Cyber security and the NHS in the wake of virtual outpatient appointments

Around 6,000 video appointments are taking place per day across health organisations.

Alan Bonfield, Director at Monmouth, explores what the increase in virtual outpatient appointments during Covid-19 and beyond means for cyber security

Virtual and video outpatient appointments have become the norm for many NHS and private patients since late March. It was already on the cards. The NHS Long Term Plan pledged to cut the annual 400 million face-to-face appointments provided by GP practices and hospital outpatients by one-third. However, Coronavirus has expedited this aim.

NHS providers all received access to video consultation technology as part of the Covid-19 response, converting thousands of outpatient appointments to digital ones. Around 6,000 video appointments are taking place per day across health organisations. There is also an impetus to better connect clinicians, healthcare providers and link-up patient data.

While this provides NHS trusts and GP practices with an opportunity to embed a more virtual-led approach into both primary and secondary care – it also has important implications for cyber security and protecting personal healthcare data.

In June, the National Cyber Security Centre reported an increase in cyber attacks on the NHS as hackers attempted to access sensitive data linked to COVID-19. Jeremy Fleming, director of GCHQ, said: “There is a lot of low-hanging fruit, still, in Cyber Security.”

He went on to explain that hackers were using basic vulnerabilities in NHS cyber security. “They’ll still try and use lures to get people to click on the wrong thing or will look for vulnerabilities where people aren’t backing up properly – or where they’ve got basic passwords and so on.”

There are two key areas where organisations can focus to improve/maintain their cyber security in the wake of increased technology use in the Healthcare sector:

  • Training and awareness of staff – Actions of individuals are an organisation’s biggest vulnerability when it comes to cyber security. Hackers intentionally attempt to gain access to systems by targeting members of staff via various routes including phishing and social engineering. Organisations that handle sensitive, personal and NHS data should ensure that staff are provided with regular security training and awareness to allow them to understand the risks and the signs to look out for.   Training can be supplemented with local campaigns that test staff reactions to phishing attacks through the use of simulations.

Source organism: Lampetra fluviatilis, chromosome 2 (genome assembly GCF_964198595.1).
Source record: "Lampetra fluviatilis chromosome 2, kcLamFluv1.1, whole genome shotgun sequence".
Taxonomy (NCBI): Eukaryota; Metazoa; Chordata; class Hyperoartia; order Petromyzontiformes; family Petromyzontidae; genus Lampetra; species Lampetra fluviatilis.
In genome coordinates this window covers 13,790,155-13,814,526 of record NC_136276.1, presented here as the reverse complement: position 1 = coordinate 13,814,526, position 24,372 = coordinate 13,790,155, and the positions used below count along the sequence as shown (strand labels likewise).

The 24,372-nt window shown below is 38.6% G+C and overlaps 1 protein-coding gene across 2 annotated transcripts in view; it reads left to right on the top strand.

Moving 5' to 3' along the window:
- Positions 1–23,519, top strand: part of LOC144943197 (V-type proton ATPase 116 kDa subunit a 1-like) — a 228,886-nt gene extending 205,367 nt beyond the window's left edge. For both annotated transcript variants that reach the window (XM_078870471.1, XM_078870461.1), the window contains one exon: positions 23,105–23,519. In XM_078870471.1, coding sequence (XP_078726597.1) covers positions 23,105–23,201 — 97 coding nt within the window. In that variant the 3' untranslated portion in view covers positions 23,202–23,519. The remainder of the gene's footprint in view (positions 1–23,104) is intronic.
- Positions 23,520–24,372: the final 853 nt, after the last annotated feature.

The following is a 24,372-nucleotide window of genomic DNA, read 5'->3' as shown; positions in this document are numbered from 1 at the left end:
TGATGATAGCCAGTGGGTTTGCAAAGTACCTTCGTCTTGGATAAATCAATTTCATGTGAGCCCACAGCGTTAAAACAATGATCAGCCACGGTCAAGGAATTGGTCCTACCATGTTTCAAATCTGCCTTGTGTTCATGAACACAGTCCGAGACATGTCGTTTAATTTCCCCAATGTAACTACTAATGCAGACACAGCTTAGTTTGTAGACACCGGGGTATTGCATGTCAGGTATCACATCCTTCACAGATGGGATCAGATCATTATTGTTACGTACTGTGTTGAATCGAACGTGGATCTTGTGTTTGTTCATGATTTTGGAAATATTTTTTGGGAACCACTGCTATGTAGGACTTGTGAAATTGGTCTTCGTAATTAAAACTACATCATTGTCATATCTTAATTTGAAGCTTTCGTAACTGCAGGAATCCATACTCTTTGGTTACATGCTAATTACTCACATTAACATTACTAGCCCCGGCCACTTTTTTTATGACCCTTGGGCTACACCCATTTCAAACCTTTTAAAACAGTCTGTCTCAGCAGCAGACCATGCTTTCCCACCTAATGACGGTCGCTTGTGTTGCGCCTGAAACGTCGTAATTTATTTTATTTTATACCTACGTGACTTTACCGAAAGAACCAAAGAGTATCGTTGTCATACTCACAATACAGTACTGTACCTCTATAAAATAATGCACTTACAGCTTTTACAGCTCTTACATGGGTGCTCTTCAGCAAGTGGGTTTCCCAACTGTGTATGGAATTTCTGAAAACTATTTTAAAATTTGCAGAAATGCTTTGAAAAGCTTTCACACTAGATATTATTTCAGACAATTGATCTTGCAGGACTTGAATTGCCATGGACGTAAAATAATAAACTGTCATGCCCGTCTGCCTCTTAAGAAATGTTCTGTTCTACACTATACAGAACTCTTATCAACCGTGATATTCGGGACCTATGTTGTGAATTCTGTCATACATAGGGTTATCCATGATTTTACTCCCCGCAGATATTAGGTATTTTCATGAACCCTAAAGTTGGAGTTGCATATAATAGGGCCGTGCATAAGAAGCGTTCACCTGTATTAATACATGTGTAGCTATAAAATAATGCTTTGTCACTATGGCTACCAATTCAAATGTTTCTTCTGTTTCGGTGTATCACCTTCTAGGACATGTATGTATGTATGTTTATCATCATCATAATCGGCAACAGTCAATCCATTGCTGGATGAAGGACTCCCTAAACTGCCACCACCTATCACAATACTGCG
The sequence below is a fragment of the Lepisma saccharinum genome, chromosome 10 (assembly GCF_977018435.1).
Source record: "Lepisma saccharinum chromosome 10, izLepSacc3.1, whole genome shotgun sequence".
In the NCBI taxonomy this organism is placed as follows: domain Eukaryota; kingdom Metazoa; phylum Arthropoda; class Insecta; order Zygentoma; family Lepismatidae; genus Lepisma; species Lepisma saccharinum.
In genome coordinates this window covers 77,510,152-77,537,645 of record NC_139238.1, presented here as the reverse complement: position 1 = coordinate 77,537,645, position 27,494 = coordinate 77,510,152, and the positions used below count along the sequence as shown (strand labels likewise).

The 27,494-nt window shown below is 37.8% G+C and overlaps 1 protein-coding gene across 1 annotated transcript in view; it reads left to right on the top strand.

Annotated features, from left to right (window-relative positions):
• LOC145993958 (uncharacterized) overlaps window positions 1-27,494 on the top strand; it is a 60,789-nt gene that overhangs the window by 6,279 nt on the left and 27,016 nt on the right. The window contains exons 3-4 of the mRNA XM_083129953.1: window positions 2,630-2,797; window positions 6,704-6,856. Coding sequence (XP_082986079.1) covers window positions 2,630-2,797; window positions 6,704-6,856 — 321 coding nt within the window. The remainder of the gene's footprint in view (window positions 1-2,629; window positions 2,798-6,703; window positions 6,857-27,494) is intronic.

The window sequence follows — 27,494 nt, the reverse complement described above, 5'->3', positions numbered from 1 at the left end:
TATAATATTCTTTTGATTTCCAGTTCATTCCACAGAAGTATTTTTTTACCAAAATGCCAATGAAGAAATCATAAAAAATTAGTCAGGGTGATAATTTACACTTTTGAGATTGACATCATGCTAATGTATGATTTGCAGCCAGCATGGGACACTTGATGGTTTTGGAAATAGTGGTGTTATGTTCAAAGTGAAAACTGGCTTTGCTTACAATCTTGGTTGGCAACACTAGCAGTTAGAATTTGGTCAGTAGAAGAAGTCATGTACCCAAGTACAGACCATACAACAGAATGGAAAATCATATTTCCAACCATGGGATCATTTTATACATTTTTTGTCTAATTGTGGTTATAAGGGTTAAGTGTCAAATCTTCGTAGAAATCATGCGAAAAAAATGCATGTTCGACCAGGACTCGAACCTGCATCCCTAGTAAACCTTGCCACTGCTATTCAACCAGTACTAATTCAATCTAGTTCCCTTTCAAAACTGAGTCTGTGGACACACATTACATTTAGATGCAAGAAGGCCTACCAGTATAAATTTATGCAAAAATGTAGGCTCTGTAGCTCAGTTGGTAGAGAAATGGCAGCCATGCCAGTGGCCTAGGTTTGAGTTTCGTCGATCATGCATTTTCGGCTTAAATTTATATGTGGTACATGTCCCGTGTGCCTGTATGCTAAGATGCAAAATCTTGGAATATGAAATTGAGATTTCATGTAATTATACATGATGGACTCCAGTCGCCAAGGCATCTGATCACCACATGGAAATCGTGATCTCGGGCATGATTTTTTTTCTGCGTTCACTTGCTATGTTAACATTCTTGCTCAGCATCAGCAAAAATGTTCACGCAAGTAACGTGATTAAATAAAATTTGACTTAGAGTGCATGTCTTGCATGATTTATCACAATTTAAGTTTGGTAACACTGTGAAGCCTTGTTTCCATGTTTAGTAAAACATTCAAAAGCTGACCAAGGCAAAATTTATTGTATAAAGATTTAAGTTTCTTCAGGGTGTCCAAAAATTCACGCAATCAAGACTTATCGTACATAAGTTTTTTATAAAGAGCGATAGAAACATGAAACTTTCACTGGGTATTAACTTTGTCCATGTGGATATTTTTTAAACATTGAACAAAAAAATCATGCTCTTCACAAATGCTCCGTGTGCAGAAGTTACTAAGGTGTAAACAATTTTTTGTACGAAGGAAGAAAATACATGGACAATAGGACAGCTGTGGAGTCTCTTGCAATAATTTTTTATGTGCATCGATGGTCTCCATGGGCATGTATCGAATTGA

• Infrastructure Security – Things change quickly in the world of technology and cyber criminals are becoming more sophisticated in their ability to exploit weaknesses in an organisation’s infrastructure.  An on-going programme of testing (vulnerability scanning and penetration testing) and remediation is recommended to ensure that an organisation maintains a secure environment and can assure its clients/patients that their data is secure.  

For more information about how Monmouth Partners are supporting organisations to protect NHS and healthcare data, visit , or contact Alan Bonfield, alan.bonfield@monmouthpartners.com, 07939129791.

This article only touches the surface of the enduring impact that Covid-19 will have on how the NHS does business.  There are a huge number of areas where customary business practice will need to rapidly catch up with what’s happened on the ground in the first half of 2020.

We will continue to explore these issues over the coming months.  In the meantime, if you’d like to discuss any of the points touched on in this article please get in touch.

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Are we now moving to Integrated Care Systems by default?

One of the most dramatic things coronavirus has done is force through health and social care transformation much more rapidly than has been possible before.

Covid-19 has highlighted how providers and commissioners can work together at a regional scale.  This is the time to capitalise on the response so far to ensure the health and care system is fit for purpose long term and works for patient populations at a health-economy level.

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